The Asad regime reacted to the December 10 demonstration in an apparently calm way. Organizers of the protest were invited in to discuss their demands with the parliament speaker. They asked for, and were apparently promised, a continuing dialogue over their concerns. Once again, the regime was showing that force was not its only response to dissent.
Now the prospect of the “big” war against Iraq hangs heavy over all these continuing processes of internal politics. At one point during my December visit to Damascus I found myself sitting in a full-to-bursting café in the new part of the city, drinking endless espressos with a friend. He puffed constantly on a cigarette (and told me that like many Syrians, he had recently joined the spreading anti-American boycott movement by switching from his preferred American brand to a local brand). “One of Syria’s main fears in the event of a U.S.–Iraqi war,” he said, “is the very real possibility of chaos, and a breakup of Iraq. There’s a big chance that the Iraqi Kurds might engage in some very violent score-settling. That happened during the aborted Kurdish uprising in 1991, you know. Also, if Saddam’s followers, the Takritis, feel they have their backs totally to the wall, who knows what they will do?
“But I think the main fear here in Syria regarding Iraq is the prospect that the Iraqi Kurds might, in the heat of the moment, try to declare independence. And then, Turkey would almost certainly intervene, perhaps using the question of the ethnic Turkmens in Iraq’s northern cities as a pretext to send in troops. The whole region would be thrown into chaos.”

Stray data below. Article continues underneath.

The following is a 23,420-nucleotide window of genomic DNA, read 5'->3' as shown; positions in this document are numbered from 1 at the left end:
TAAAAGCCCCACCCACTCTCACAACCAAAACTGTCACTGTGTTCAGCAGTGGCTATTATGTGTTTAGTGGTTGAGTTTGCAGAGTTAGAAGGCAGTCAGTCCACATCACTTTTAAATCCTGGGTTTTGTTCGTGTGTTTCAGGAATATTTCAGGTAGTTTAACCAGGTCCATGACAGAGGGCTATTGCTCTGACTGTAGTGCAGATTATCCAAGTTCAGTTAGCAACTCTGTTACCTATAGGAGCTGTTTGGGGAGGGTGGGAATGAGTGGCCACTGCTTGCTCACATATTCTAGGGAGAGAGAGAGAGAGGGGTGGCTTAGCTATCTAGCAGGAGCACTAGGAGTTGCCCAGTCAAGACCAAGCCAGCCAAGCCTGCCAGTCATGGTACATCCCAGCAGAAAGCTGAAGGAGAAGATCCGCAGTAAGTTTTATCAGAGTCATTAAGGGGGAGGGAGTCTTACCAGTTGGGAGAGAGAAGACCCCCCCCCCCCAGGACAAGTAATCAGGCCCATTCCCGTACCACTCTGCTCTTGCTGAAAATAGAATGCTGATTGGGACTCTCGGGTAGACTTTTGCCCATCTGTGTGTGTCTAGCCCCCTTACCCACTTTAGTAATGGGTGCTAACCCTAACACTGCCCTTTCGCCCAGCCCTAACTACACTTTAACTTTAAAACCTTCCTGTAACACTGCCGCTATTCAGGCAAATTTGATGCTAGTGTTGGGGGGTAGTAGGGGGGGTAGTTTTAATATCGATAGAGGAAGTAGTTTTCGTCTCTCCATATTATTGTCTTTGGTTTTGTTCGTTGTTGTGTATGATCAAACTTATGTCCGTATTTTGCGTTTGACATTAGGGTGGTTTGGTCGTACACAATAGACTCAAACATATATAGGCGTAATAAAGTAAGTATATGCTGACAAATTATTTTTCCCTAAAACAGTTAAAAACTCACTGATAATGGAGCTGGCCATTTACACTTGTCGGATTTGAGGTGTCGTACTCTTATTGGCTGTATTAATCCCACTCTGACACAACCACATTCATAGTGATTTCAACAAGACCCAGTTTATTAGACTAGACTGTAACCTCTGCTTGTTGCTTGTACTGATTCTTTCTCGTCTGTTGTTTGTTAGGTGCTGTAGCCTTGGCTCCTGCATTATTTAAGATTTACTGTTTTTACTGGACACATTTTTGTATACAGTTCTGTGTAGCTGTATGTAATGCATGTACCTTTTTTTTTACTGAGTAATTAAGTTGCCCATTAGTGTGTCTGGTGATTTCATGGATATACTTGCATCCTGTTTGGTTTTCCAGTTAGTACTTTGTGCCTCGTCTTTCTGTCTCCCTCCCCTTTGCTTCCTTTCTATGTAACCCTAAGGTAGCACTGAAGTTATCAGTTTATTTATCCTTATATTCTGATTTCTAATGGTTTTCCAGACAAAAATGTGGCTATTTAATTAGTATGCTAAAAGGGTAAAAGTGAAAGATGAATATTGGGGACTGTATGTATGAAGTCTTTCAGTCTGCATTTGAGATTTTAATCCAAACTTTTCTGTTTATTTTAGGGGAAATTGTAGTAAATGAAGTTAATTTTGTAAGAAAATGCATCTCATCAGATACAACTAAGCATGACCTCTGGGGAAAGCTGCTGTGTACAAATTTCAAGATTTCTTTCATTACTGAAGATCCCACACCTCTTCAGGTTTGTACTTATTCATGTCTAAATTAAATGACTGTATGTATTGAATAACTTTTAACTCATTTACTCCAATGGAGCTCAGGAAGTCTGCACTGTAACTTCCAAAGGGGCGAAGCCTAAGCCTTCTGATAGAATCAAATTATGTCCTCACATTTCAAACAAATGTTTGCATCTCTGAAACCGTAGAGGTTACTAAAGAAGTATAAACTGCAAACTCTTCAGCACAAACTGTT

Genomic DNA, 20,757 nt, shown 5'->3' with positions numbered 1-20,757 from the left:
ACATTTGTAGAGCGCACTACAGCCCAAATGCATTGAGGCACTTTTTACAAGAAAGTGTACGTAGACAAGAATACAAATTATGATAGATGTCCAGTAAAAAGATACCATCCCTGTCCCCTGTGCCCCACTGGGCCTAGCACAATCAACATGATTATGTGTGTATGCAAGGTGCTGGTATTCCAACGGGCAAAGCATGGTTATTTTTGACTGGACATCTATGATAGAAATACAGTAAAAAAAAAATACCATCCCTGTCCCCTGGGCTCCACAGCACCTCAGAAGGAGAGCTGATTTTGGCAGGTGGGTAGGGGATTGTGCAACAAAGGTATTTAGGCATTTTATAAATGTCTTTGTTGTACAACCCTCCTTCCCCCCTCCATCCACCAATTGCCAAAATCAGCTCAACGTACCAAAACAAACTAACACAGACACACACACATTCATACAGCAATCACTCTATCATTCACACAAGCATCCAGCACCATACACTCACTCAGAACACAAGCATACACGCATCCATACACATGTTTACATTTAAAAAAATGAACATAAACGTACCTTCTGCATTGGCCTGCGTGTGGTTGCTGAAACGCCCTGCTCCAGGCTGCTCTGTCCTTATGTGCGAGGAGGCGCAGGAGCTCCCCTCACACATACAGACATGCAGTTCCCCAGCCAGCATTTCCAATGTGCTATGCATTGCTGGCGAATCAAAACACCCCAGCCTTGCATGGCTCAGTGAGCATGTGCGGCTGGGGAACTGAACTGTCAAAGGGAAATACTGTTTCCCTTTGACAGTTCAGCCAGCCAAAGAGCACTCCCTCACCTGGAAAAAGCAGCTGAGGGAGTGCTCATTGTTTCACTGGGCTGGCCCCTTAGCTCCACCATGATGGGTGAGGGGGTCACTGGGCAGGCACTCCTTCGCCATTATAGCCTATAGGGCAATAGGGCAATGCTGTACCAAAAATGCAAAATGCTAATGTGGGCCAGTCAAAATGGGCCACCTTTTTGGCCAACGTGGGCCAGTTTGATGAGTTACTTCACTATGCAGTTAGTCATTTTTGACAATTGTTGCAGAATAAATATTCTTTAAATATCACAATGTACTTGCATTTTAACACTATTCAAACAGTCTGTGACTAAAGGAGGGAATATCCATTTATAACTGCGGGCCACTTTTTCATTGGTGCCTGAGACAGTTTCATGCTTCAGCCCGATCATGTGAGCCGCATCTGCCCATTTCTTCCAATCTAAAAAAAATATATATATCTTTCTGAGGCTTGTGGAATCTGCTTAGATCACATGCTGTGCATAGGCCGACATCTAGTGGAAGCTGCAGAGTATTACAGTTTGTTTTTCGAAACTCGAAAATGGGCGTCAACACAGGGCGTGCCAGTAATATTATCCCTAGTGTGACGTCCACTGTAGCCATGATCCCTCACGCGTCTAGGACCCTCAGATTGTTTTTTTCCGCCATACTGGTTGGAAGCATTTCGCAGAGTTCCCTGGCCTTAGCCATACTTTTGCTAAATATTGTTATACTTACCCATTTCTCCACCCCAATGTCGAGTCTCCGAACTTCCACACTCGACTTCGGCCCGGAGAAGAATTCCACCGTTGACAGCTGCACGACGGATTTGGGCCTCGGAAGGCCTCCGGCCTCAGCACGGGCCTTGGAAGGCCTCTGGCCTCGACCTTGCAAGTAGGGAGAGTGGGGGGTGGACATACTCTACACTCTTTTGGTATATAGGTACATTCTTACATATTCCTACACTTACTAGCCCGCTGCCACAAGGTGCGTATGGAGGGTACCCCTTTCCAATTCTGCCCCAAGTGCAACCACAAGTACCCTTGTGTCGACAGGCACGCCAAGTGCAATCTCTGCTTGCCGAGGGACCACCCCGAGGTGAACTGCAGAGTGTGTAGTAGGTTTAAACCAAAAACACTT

Another round of espressos, another cigarette. “Then again, the regime here is also really fearful of a big Israeli strike against Syria if there’s a big American war against Iraq.” He recalled that either the water-diversion issue in south Lebanon or the unresolved territorial question around the Shabaa Farms area of that region—or indeed, any one of a number of other possible future flashpoints—could be used as a pretext for this. “I wonder whether the regime’s support for Resolution 1441 was motivated in part to get some degree of guarantee from the Americans against an Israeli strike?” he speculated.
In the coffee shops, classrooms, and private homes of Syria, the speculation—about the motives of the regime, the directions it will take in the future, and above all about the fallout from the expected U.S.–Iraq war—doubtless continues apace. Many American proponents of the war, at neoconservative institutions such as the American Enterprise Institute or the Washington Institute for Near East Policy, have expressed hope that in the aftermath of an American victory over Saddam democracy can be implanted in Iraq and will thereafter spread rapidly to the other Muslim-majority countries of the Middle East. (They have also expressed the hope that once democracy has won out in these countries the resulting governments will quickly establish good relations with Israel—though all of the available evidence on public attitudes flies in the face of such a prediction.)